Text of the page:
Situated on Chapel Drove, this is one of the oldest chapels still in use in the county. It opened on Thursday 14th February 1833 with a sermon by the Rev Theophilus Lessey (London) – he became President of the Wesleyan Conference in 1839.
This is a rectangular, brick building with flat–headed windows – those on the south side are replacements. At some time it was extended on the east side (present entrance), thereby increasing the size by about a third and the seating to (a recorded) 120. It is said that the original doorway was on the north elevation and, above it, the (extant) datestone: Wesleyan Methodist Chapel 1833.
It was in 1859 that a chapel steward, Job Wilson, encountered clerical intolerance, and not for the first time. Already denied Christian burials for four of his children – as each had been baptised by a Wesleyan minister – he took issue with the vicar of neighbouring Gedney Hill (where he lived) for refusing to allow his fifth child a Christian burial in the churchyard. It was through the good offices of the Rev John Joll, Superintendent Minister, that the matter was satisfactorily resolved with the Bishop of Lincoln. The parish priest then grudgingly obliged but still refused the tolling of the church bell. Nationally, it was far from being the only such occurrence, coming only a few years after the Gedney burial scandal and its legal implications.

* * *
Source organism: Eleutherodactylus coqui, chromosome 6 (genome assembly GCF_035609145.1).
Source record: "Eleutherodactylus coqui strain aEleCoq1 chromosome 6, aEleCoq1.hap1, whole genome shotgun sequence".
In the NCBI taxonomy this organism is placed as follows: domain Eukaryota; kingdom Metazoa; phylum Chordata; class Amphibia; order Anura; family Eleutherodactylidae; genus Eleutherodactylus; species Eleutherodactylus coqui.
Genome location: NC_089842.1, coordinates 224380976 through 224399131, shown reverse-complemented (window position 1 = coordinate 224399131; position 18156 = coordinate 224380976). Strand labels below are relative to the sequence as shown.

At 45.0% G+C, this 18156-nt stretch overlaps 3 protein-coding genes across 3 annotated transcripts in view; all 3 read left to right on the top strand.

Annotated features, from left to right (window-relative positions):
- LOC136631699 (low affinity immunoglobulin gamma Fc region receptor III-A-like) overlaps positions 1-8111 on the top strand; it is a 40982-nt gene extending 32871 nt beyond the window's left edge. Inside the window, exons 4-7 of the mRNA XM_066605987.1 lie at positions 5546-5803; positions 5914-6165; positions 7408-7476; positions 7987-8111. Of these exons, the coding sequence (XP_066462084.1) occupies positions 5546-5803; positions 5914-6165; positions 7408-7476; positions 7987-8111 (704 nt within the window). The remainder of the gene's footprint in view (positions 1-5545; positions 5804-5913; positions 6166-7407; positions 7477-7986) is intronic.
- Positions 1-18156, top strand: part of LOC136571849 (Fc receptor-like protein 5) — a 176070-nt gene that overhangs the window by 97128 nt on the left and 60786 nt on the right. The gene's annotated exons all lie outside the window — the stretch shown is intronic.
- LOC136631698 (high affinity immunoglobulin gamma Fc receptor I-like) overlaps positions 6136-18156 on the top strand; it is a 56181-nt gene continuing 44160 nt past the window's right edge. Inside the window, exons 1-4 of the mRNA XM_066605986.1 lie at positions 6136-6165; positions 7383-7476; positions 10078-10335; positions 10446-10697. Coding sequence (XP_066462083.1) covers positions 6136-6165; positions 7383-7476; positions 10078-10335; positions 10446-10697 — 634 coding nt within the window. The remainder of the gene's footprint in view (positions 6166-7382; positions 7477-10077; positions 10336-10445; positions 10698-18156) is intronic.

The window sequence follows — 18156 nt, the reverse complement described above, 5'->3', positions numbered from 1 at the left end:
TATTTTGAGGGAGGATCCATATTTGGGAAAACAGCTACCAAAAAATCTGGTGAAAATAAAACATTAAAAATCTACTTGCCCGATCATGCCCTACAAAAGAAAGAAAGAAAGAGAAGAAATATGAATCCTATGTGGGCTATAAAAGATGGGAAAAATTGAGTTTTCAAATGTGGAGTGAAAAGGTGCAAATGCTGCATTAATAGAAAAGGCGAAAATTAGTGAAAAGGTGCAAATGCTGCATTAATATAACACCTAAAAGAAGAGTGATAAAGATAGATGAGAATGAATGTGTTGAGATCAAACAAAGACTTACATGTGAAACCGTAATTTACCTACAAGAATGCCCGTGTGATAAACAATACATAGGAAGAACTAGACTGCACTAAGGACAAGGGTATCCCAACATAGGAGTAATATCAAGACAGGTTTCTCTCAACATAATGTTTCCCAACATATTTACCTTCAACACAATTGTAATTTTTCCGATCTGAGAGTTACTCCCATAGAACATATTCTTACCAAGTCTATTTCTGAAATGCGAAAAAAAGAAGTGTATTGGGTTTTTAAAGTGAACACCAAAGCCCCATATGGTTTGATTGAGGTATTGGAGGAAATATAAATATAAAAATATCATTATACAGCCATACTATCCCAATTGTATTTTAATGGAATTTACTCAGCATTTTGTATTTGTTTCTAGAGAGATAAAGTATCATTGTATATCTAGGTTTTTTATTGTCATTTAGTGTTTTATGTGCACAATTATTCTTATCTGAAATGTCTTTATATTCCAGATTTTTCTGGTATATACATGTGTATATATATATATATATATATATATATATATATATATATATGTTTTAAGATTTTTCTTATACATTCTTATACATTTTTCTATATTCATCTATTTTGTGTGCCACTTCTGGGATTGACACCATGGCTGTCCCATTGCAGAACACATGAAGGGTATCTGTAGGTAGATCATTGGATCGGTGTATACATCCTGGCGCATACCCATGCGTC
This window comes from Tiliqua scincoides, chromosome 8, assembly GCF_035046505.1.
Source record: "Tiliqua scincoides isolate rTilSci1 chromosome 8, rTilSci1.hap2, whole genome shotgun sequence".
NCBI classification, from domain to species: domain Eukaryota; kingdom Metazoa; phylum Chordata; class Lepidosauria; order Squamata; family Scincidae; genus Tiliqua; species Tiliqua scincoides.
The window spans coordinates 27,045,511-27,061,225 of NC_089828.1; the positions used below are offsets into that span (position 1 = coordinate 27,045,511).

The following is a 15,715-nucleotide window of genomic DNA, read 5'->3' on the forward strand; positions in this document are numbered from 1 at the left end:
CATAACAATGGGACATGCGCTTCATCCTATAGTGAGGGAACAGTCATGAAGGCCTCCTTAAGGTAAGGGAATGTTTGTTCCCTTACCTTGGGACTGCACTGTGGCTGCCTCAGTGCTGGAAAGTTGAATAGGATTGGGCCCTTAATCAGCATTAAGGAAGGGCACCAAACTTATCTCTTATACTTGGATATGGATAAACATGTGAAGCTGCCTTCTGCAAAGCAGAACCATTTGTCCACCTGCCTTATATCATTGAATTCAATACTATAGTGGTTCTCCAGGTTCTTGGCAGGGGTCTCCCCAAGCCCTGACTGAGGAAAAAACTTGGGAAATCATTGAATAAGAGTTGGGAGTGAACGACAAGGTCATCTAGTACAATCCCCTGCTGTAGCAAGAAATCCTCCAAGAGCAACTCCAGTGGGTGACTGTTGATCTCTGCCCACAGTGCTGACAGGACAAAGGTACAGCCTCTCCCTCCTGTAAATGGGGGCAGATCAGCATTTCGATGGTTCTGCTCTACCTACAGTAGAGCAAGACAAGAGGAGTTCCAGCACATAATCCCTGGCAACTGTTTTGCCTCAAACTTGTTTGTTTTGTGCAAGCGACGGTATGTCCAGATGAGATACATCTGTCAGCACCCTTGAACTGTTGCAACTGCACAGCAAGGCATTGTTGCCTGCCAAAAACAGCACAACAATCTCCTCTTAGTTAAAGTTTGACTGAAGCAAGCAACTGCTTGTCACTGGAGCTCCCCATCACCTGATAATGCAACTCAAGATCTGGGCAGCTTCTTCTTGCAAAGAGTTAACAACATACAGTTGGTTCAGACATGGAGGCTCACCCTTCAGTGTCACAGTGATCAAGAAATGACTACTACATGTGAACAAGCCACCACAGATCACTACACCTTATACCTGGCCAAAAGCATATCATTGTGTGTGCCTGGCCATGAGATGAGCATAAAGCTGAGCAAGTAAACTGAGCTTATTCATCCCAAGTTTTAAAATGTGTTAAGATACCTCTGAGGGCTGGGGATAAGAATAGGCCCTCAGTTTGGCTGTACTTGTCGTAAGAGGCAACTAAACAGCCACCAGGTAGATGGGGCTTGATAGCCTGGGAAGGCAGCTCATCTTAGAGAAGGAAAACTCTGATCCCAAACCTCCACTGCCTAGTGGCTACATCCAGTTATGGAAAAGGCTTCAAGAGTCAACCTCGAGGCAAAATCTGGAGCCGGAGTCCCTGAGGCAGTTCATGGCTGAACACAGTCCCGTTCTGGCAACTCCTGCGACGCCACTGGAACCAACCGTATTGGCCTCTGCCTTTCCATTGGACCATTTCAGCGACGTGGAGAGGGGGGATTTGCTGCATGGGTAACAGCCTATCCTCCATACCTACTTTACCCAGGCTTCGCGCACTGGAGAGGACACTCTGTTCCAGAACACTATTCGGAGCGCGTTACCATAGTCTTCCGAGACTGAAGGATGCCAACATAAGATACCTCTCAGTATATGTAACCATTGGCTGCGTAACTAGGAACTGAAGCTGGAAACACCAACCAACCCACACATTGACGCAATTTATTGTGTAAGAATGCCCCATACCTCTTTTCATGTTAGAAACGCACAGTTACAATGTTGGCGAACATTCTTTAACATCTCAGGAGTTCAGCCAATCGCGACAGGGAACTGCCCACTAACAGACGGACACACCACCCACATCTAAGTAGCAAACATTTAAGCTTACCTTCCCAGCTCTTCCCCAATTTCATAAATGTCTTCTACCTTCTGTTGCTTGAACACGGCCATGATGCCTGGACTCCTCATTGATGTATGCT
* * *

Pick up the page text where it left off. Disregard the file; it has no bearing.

On a happier note, the first wedding in the chapel’s history took place in 1964, some 131 years after opening.
It was a member of the relevant Spalding circuits until the formation of the South Holland circuit in 2000.
During the centenary celebrations in 1933, a minister described this place as “the spiritual home of a large and devoted band of workers”. The band is not so large these days; but a few devoted workers still keep their spiritual home open.
Sources include the Stamford Mercury 4th February 1859.